From a cow-ridden river in Serbia to a skier's paradise in Acapulco, Srdjan Dragic is one seriously lucky guy.
It all started with a text message. Srdjan Dragic (Serg, for all intents and purposes) normally doesn't check his phone messages in the presence of company. This time, however, at a bar with his friends in Belgrade, Serbia, the 24-year-old was waiting to hear back from someone who could change his life. Gordon Rathbun, owner of Ski Paradise in Acapulco, Mexico, was looking for a boat driver to help run his 19-year-old tropical water-skiing destination.
“I stared at the phone for about two minutes straight,” Serg says. “I read the message up and down, inside and out, trying to find some flaw or something to prove that this wasn't real. I was in complete disbelief.” When the reality of the situation sank in, Serg turned to his friends and said, “I'm going to Acapulco” — give or take a few profanities.
Leaving behind the snow of Eastern Europe, Serg embarked on what would become seven months of working with the world's most talented water skiers and coaches. He felt like the luckiest skier alive.
Coming to Acapulco barely scraping his way through 32 off, Serg was prepared to put everything he had into becoming the best skier he could be. All he needed was someone to help him. Lucky for Serg, he had a laundry list of phenomenal coaches and skiers to assist him on his quest.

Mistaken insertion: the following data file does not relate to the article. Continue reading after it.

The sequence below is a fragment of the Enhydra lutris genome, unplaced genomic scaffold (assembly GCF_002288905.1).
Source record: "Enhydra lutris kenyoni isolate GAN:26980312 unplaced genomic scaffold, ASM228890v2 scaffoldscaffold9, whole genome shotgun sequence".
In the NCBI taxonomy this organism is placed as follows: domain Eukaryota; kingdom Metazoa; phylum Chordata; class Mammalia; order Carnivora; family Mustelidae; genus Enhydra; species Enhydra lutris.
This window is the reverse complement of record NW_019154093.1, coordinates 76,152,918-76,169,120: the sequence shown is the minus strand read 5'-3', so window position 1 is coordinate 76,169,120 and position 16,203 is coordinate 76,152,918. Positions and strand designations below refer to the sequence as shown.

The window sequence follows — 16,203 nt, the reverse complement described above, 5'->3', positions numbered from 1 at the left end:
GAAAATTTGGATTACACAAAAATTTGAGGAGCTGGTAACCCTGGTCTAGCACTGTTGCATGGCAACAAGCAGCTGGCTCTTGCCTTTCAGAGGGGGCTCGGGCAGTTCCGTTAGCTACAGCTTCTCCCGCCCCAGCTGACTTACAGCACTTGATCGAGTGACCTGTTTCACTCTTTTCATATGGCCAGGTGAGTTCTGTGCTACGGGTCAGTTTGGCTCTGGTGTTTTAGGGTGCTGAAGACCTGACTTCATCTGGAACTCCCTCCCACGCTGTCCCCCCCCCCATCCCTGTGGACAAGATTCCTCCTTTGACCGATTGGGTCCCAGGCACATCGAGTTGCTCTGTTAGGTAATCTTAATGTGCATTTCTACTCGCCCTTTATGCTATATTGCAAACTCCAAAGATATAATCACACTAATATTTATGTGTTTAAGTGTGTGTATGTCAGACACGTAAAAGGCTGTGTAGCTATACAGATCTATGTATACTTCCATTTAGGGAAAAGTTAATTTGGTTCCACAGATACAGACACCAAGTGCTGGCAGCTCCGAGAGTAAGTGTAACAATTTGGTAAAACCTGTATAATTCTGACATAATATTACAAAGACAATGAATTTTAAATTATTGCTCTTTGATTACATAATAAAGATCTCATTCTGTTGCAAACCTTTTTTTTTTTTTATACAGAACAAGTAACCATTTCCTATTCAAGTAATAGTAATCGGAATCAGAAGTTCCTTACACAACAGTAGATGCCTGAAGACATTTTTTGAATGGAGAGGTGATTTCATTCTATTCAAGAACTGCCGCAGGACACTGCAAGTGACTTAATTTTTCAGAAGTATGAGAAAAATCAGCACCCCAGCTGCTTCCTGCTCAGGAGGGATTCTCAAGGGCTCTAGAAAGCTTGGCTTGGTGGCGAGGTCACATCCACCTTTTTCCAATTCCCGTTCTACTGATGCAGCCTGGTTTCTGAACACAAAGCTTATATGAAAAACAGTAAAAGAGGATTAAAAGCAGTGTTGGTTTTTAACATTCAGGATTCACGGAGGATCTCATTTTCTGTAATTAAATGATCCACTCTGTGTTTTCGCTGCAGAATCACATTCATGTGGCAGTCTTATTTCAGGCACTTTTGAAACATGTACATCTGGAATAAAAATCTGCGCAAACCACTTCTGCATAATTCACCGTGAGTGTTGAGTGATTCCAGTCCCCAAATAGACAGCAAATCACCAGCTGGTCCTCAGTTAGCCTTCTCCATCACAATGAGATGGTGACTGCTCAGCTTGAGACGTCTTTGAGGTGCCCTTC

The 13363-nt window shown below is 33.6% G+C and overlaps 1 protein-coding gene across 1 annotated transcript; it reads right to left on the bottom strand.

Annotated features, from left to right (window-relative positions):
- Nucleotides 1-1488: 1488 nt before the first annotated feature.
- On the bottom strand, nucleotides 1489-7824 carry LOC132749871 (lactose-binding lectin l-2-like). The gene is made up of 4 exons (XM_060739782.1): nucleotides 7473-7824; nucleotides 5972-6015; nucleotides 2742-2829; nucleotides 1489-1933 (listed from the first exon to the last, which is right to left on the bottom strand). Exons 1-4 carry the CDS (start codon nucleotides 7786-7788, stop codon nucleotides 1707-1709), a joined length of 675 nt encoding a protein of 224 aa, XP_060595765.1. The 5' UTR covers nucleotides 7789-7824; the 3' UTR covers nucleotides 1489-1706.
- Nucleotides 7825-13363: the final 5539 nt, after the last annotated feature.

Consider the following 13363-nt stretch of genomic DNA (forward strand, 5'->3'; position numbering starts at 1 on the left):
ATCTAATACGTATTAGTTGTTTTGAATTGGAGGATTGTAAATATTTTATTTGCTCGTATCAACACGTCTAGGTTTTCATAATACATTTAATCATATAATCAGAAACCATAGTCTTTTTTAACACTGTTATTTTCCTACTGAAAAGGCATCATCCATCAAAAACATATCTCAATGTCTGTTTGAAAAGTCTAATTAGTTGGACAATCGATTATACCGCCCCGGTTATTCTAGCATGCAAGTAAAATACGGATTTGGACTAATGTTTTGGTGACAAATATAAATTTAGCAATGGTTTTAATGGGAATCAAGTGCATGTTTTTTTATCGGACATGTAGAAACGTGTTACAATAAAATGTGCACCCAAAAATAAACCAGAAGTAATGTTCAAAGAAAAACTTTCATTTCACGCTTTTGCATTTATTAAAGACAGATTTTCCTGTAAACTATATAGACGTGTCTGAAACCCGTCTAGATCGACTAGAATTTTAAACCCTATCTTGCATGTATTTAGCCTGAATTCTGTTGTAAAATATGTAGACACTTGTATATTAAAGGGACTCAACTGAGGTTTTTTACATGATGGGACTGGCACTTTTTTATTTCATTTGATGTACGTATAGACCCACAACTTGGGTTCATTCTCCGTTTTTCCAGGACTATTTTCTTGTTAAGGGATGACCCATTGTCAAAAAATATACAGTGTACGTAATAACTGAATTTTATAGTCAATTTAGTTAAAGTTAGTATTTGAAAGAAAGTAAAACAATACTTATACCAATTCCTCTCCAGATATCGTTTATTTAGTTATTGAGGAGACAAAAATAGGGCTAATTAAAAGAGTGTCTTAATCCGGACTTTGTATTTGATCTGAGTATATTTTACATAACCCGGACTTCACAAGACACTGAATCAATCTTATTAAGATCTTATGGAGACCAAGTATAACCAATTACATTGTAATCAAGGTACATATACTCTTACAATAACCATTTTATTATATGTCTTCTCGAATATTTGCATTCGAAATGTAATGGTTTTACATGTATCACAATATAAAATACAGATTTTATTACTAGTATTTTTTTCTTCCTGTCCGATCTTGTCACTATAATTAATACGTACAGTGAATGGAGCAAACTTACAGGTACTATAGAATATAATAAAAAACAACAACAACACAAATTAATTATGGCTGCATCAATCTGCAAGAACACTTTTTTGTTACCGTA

After several months of working with the who's who of the sport, Serg's skiing is at a whole new level. In just a few short months, he's getting down the lake at 38 off and his 35 off pass is just as reliable as the sunny weather in Acapulco.
Though living in a multimillion-dollar villa overlooking Acapulco Bay, learning from the best of the best, eating like a king and partying it up every night is something worthy of the deepest shade of envious green, you shouldn't begrudge him. Serg is generous, and his knowledge is now your knowledge.
For a visual learner like Serg, there is no better skier to watch than Mr. Slalom himself, Andy Mapple. When Andy puts on his ski, you'll immediately notice he stares at the course for a good 10 seconds before every pass, clearly visualizing each turn, edge change and buoy from entry gate to exit gate. “When Andy goes skiing, he goes 100 percent,” says Serg, clearly in awe of his childhood idol. “He was taking one set a day because he was giving everything he had in that one set.” Running 41 off at 34 mph from the dock every time he hit the course, Andy didn't miss the pass the entire week he was in Acapulco. How's that for motivation?
After watching Andy, everything he worked on throughout the week began to untangle and instantly clicked. “I was trying for two days to master my edge changes,” says Serg. “That's probably the biggest thing I took from Andy. I was struggling advancing my ski in the edge change, and I was having a huge problem counterrotating my hips, but the second I saw him, everything suddenly made sense, and I thought, 'Yeah, I've got this.'”